During my travels this past week, we spent a lot of time discussing the consequences and perils of overconsumption, not only on the planet but on our psyches.
When traveling through a country like Nicaragua, you are surrounded are locals eeking out a living in whatever way they can, subject to inferior, if any, education and jobs. Life is not easy, yet the people are so happy and content.
The contrast between our lives and their’s becomes quite apparent. And since I’ve gotten back, I haven’t stopped thinking about my own consumption habits and how complicated our lives have become because of the things we are constantly amassing.
I live in the most affluent of times, and with that I live in a gigantic bubble of the stuff I buy and hold on to.
As a result, I find myself suffocated, suffocated by possessions. Every day there is something else I want, something else I need. A new bag, a new gadget, a new pair of shoes. Hardly a week goes by without a box arriving from Amazon addressed to me, with yet another item I convince myself I can’t live without.
But it’s not just about the things that I own now, it’s about the things that I will purchase in the future. I own so much more than lots of people, yet I will still manage to find a reason to keep buying more. When I’m stressed, I’ll surf the web in the hopes of finding a product that can soothe me by creating the illusion of a convenient life. Every wedding will mean a new dress, every trip will mean a new suitcase, every season a new wardrobe. And while I own these things for convenience or esteem, the more I have of it the worse I feel about myself.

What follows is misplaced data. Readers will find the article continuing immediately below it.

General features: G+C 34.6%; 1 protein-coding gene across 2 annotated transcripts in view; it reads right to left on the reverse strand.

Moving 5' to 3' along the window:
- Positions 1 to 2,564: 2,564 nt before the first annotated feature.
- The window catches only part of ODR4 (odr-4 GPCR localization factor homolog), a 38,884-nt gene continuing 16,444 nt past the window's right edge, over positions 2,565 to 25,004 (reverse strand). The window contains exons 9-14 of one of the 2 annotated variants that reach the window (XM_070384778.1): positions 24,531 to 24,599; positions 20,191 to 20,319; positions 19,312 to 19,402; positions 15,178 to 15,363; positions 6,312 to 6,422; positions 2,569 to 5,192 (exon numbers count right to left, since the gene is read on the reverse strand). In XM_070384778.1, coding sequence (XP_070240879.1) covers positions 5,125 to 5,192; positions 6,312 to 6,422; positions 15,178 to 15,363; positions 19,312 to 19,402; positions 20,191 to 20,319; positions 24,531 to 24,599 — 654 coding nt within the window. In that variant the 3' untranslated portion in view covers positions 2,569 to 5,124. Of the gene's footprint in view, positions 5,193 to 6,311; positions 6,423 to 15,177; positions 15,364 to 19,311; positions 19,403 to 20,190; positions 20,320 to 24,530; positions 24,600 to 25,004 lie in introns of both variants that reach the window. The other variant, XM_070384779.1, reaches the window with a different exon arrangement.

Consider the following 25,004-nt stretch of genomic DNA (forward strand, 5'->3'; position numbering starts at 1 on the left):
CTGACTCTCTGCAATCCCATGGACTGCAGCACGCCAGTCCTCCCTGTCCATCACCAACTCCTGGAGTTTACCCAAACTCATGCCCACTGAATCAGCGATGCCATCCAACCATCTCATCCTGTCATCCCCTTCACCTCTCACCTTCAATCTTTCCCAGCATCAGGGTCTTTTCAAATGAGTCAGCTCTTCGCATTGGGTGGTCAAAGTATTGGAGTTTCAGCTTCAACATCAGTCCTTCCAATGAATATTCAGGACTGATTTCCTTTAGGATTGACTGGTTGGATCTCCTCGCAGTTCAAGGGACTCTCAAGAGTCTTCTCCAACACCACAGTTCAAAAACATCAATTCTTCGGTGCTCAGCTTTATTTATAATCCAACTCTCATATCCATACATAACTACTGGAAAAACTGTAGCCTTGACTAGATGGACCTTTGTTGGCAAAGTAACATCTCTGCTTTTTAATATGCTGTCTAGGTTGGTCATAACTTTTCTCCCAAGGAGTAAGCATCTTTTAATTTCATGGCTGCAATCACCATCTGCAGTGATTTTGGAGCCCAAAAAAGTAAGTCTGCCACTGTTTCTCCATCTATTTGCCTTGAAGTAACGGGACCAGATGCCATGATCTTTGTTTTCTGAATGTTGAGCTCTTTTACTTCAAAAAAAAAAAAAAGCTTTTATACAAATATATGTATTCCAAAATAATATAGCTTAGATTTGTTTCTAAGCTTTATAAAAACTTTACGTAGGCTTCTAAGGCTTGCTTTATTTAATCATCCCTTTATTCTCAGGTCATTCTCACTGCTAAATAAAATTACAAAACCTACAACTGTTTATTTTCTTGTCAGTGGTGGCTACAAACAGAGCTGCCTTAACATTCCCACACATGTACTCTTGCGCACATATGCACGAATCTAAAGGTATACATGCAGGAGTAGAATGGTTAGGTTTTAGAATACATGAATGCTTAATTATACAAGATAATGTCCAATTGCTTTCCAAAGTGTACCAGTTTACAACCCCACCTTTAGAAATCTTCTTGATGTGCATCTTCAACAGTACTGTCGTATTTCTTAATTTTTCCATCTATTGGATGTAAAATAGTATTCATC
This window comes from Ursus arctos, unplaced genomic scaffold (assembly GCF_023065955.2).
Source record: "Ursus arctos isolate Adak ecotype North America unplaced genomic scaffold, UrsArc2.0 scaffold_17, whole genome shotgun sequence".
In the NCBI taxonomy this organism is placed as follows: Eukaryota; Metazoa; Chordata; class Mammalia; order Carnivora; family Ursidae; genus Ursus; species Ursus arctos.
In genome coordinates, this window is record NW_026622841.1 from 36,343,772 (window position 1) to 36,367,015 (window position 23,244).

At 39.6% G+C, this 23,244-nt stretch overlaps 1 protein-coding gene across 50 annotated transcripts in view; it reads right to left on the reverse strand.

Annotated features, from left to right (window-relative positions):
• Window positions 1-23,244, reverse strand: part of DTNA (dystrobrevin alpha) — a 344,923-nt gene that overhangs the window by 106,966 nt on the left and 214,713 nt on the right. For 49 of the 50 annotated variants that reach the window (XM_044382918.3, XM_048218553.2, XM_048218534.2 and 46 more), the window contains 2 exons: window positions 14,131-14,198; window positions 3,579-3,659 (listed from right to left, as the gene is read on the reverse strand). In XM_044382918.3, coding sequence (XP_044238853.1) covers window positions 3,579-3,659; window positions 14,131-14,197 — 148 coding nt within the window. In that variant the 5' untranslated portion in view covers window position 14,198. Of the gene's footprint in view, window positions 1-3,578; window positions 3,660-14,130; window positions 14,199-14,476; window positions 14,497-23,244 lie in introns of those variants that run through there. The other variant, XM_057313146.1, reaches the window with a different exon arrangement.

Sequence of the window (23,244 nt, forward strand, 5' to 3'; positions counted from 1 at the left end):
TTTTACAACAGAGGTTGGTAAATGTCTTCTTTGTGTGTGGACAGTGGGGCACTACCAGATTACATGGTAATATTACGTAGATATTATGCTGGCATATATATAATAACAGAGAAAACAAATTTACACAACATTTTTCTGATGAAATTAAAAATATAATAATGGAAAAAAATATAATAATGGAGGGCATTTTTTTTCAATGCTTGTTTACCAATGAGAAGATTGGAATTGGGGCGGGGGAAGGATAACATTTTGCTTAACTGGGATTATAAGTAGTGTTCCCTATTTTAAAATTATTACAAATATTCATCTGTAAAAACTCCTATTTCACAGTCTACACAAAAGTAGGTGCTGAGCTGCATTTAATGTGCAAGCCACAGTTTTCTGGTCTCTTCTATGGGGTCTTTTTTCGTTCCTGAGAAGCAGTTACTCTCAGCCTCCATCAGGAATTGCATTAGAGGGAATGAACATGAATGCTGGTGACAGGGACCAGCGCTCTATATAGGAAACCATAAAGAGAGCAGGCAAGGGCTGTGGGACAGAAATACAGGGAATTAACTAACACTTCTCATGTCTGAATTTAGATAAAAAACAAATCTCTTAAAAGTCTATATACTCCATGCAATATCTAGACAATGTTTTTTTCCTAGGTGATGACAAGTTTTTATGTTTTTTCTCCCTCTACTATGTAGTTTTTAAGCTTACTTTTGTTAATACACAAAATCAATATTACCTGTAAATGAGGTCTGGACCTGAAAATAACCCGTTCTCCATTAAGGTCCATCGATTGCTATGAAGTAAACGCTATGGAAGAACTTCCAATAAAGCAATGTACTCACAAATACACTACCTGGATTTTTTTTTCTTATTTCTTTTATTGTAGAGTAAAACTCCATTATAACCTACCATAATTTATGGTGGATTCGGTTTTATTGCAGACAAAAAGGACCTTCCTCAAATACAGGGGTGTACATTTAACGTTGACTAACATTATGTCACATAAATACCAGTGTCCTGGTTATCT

The same carries over to our digital “possessions.” We obsess over maintaining constant documentation of the things we do or see, largely through photos, videos, statuses and screenshots. We no longer rely on our memories to remind us of where we’ve been or what we’ve felt. As a co-worker put it, we used to come home from an experience and tell a story. Now we come home and tell others to check our FB/Instagram/Twitter updates, to see our curated, manipulated, and carefully filtered snippets of a story.
And at the end of the day we are left with thousands upon thousands of digitized items we store across our iCloud, Dropbox, and social media accounts.
The problem is that our live’s become cheapened when they are so documented.
In the past, photographs were valuable. Who doesn’t cherish that rare photo of our grandparents as kids? In the future, our live’s will have been documented in such utter detail, unlike ever seen before in history, yet who will be interested if there is such an overwhelming excess of it?
The minimalist movement has gained traction simply because more and more people are feeling sick from the burden of their possessions.
Maybe that’s why I want to travel. When I travel, I live simply. I take only what I need, spend only what I have. Like they say “out of sight is out of mind.” Away from home, away from my things, I forget they even exist.
So I wonder:
How do I live minimalistically without compromising my desire to look and feel good, especially while living in a world where looks determine success and possessions mean power? And furthermore, how do I expand that to my digital life and social media?
I haven’t quite figured it out, but I am going to try to live a more minimalistic life. It won’t be easy for me, as I am as materialistic as they come. And I might never even get there entirely. But at the end of the day, I’d rather spend money on experiences I want to remember rather than money on things I want to forget I own.
Let the purge begin!